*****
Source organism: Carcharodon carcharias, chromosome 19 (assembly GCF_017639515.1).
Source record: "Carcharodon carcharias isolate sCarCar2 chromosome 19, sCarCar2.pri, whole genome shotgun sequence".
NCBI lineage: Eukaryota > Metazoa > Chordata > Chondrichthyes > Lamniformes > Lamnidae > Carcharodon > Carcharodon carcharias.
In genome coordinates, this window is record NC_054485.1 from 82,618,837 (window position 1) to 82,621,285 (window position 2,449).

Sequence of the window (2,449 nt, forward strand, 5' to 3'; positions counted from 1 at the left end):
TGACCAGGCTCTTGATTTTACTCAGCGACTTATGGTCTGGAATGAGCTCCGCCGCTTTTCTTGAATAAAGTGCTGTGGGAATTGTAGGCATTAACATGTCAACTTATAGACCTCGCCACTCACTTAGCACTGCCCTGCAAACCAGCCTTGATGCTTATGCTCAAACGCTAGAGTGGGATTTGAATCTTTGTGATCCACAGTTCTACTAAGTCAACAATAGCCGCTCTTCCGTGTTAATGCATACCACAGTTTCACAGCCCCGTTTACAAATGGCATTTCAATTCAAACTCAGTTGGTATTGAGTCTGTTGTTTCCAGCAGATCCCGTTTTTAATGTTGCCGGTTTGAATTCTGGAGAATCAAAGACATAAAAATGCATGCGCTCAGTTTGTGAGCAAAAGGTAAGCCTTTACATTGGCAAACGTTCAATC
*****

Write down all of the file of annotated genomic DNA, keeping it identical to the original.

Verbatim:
Source organism: Carcharodon carcharias, chromosome 19 (assembly GCF_017639515.1).
Source record: "Carcharodon carcharias isolate sCarCar2 chromosome 19, sCarCar2.pri, whole genome shotgun sequence".
NCBI lineage: Eukaryota > Metazoa > Chordata > Chondrichthyes > Lamniformes > Lamnidae > Carcharodon > Carcharodon carcharias.
In genome coordinates, this window is record NC_054485.1 from 82,618,837 (window position 1) to 82,621,285 (window position 2,449).

Sequence of the window (2,449 nt, forward strand, 5' to 3'; positions counted from 1 at the left end):
TGACCAGGCTCTTGATTTTACTCAGCGACTTATGGTCTGGAATGAGCTCCGCCGCTTTTCTTGAATAAAGTGCTGTGGGAATTGTAGGCATTAACATGTCAACTTATAGACCTCGCCACTCACTTAGCACTGCCCTGCAAACCAGCCTTGATGCTTATGCTCAAACGCTAGAGTGGGATTTGAATCTTTGTGATCCACAGTTCTACTAAGTCAACAATAGCCGCTCTTCCGTGTTAATGCATACCACAGTTTCACAGCCCCGTTTACAAATGGCATTTCAATTCAAACTCAGTTGGTATTGAGTCTGTTGTTTCCAGCAGATCCCGTTTTTAATGTTGCCGGTTTGAATTCTGGAGAATCAAAGACATAAAAATGCATGCGCTCAGTTTGTGAGCAAAAGGTAAGCCTTTACATTGGCAAACGTTCAATC